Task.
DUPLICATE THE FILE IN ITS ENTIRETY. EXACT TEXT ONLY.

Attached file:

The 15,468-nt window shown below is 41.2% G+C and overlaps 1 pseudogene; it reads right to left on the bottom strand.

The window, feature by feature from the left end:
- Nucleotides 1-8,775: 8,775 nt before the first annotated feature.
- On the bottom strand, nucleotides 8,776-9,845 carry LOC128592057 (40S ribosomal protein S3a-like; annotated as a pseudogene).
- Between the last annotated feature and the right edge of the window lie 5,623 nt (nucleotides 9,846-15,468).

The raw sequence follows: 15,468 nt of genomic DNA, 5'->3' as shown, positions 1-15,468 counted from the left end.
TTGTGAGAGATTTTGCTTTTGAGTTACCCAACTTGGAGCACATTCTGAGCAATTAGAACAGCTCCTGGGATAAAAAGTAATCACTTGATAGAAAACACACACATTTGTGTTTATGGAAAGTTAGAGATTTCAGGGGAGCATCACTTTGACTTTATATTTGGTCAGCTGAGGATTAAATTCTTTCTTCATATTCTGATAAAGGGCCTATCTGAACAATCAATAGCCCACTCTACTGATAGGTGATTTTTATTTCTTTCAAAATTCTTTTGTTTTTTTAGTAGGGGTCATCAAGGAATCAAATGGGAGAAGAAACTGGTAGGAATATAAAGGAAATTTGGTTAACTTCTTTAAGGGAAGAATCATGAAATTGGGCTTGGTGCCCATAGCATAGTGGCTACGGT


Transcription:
The 15,468-nt window shown below is 41.2% G+C and overlaps 1 pseudogene; it reads right to left on the bottom strand.

The window, feature by feature from the left end:
- Nucleotides 1-8,775: 8,775 nt before the first annotated feature.
- On the bottom strand, nucleotides 8,776-9,845 carry LOC128592057 (40S ribosomal protein S3a-like; annotated as a pseudogene).
- Between the last annotated feature and the right edge of the window lie 5,623 nt (nucleotides 9,846-15,468).

The raw sequence follows: 15,468 nt of genomic DNA, 5'->3' as shown, positions 1-15,468 counted from the left end.
TTGTGAGAGATTTTGCTTTTGAGTTACCCAACTTGGAGCACATTCTGAGCAATTAGAACAGCTCCTGGGATAAAAAGTAATCACTTGATAGAAAACACACACATTTGTGTTTATGGAAAGTTAGAGATTTCAGGGGAGCATCACTTTGACTTTATATTTGGTCAGCTGAGGATTAAATTCTTTCTTCATATTCTGATAAAGGGCCTATCTGAACAATCAATAGCCCACTCTACTGATAGGTGATTTTTATTTCTTTCAAAATTCTTTTGTTTTTTTAGTAGGGGTCATCAAGGAATCAAATGGGAGAAGAAACTGGTAGGAATATAAAGGAAATTTGGTTAACTTCTTTAAGGGAAGAATCATGAAATTGGGCTTGGTGCCCATAGCATAGTGGCTACGGT